By : (K. H Zia) – The writer is a retired naval officer
Much has been written about the appropriateness of General Sharif’s acceptance to set up and lead an ‘Islamic Army’ belonging to 39 Muslim states. In so far as his acceptance goes it is a non-issue. A few years ago General Ahmed Shuja Pasha ex. DG ISI did the same when he became head of UAE’s security agency. If no one raised an eyebrow then, there appears no valid reason to raise any objection now.
However the issue is more complicated with far greater complications and ramifications than just the general’s appointment. The proposed alliance of the Islamic states is apparently doing to be based on the NATO model. The latter has a charter and a political setup that formulates its policies and overseas their implementation. There is no comparable organization evident that will supervise and direct General Sharif’s efforts. It is like having an army without any visible controlling body or political oversight.
Secondly, the mission of the proposed army will be apparently to deal with terrorism. Strange though it seems there is no internationally agreed or accepted definition of terrorism. Given this, it is legitimate to ask which terrorists will this new army be fighting? Will it be Hamas, Houthis, PKK, Taliban, Al-Nusra, ISIS, Jundullah, Hizbollah, Balochi separatists or some other? More importantly, who will decide who among these are terrorists? What happens if there is no agreement on the issue among the 39 participating states?
Raising a new army is a time consuming process. It may take twenty years or more to put an effective force in place. NATO does not have a standing army of its own. It relies on contributions from its member states. It means having interchangeable weapons systems, common language, doctrines, procedures, communications, logistics and training, etc. This too is not something that can be achieved overnight. It is indeed a test of will, determination and commitment to put together a multi-national force that is operationally effective.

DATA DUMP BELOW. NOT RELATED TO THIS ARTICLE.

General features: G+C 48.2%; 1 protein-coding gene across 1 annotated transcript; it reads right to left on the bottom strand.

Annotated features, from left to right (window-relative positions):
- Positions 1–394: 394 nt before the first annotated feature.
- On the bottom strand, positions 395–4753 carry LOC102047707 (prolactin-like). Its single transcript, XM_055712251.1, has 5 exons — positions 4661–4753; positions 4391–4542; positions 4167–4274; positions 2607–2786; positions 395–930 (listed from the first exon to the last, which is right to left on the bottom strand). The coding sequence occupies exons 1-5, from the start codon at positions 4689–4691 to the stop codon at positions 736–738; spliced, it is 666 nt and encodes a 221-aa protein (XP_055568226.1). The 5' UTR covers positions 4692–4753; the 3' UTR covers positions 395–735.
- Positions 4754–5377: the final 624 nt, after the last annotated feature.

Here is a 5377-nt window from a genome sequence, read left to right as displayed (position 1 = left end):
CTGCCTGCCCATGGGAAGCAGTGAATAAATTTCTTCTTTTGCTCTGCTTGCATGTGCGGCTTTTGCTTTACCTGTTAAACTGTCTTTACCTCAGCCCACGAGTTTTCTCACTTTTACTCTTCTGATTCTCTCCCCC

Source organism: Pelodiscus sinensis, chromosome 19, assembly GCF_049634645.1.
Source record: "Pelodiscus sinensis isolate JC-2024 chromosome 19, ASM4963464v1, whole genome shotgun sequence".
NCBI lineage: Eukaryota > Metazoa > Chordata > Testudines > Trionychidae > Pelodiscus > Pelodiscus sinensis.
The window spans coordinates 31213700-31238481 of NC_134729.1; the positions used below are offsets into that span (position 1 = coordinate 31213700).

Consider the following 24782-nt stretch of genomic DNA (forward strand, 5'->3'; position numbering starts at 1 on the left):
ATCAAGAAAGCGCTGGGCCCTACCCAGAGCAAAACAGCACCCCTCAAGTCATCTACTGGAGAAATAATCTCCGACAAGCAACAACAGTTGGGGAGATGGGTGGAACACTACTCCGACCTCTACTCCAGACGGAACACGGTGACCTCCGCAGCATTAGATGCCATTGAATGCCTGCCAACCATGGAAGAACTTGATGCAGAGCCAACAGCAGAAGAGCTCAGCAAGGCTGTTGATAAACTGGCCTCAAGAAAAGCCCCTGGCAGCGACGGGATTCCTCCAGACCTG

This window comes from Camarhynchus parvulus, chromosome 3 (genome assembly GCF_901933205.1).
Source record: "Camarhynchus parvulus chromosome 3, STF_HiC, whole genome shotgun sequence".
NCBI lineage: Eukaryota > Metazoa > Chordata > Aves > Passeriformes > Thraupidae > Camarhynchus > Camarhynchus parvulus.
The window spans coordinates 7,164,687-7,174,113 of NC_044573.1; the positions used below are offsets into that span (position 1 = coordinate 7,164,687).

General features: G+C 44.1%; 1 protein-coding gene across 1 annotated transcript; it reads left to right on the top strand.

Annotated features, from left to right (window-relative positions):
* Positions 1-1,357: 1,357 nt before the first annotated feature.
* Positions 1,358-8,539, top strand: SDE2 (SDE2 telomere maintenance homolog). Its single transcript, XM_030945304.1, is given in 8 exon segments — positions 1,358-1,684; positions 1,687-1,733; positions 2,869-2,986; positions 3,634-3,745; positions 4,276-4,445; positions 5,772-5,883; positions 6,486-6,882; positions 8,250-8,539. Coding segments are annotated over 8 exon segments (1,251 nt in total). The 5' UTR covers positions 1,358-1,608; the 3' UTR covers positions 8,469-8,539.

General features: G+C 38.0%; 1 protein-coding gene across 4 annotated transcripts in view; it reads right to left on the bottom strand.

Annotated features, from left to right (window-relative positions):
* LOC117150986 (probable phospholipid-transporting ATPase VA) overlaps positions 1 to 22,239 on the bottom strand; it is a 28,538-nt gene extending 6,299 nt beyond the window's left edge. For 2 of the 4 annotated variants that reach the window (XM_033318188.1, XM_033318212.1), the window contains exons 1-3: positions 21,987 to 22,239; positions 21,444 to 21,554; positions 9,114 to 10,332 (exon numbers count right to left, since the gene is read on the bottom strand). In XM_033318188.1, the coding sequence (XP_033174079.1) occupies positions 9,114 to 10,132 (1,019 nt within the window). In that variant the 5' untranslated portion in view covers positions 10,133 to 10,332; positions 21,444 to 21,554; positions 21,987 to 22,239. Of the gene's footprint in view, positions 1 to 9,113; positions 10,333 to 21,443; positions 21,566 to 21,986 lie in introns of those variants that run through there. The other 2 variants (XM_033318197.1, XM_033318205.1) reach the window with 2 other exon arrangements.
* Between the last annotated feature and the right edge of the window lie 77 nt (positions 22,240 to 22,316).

Given the state of the military make up, non-standardised equipments, absence of a common language or background of joint operations to name just a few of the difficulties involved, the proposal can only be described as a non-starter. The only option left is to raise a new army with already trained manpower from whatever sources are available. In that case quite unlike NATO it will operate more as a mercenary force along the lines of the French Foreign Legion.
If that be the case, it will not operate as joint Islamic force but per force will carry out the orders of whosoever foots its bill. It is for the participating nations to decide if the proposition is acceptable to them with all its implications and ramifications. It is not something any country should wade into without proper thought and deliberation. The time to pause and ponder is now before the die is cast.